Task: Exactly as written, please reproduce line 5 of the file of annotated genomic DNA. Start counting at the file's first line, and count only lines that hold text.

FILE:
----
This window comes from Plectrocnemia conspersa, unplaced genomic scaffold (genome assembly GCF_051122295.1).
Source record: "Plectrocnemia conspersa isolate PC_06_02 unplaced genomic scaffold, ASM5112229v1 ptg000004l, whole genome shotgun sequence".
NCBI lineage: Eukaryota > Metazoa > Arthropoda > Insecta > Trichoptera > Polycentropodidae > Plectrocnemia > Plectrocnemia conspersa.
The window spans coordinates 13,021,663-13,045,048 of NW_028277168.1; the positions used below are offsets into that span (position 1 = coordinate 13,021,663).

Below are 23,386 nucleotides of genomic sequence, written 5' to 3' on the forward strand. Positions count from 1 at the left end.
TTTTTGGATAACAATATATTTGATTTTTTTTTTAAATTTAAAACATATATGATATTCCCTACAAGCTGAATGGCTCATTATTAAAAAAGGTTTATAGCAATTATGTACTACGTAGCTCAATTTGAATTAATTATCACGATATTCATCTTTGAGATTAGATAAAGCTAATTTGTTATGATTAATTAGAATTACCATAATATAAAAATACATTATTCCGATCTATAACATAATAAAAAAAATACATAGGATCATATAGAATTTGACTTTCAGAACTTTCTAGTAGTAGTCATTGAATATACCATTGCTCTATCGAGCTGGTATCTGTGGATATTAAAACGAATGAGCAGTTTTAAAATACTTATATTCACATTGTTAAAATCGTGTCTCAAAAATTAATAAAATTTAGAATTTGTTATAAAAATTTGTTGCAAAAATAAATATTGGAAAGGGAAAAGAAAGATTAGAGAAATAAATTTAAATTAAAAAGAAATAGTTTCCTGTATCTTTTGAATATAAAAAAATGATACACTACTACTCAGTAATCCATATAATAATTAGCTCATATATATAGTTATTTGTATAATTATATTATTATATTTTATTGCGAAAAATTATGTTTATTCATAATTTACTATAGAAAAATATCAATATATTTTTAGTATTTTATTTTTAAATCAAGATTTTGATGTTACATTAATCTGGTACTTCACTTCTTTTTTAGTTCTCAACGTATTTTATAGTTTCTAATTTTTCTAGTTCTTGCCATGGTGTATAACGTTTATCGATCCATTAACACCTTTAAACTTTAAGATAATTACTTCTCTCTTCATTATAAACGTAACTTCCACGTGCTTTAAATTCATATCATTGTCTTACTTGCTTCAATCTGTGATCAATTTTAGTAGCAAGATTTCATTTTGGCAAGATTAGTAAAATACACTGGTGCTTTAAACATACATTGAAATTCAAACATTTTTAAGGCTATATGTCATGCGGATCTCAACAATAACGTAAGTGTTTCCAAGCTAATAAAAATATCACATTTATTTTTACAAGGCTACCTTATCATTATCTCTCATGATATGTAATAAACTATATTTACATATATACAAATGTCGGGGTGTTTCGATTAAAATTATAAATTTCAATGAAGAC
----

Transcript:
Below are 23,386 nucleotides of genomic sequence, written 5' to 3' on the forward strand. Positions count from 1 at the left end.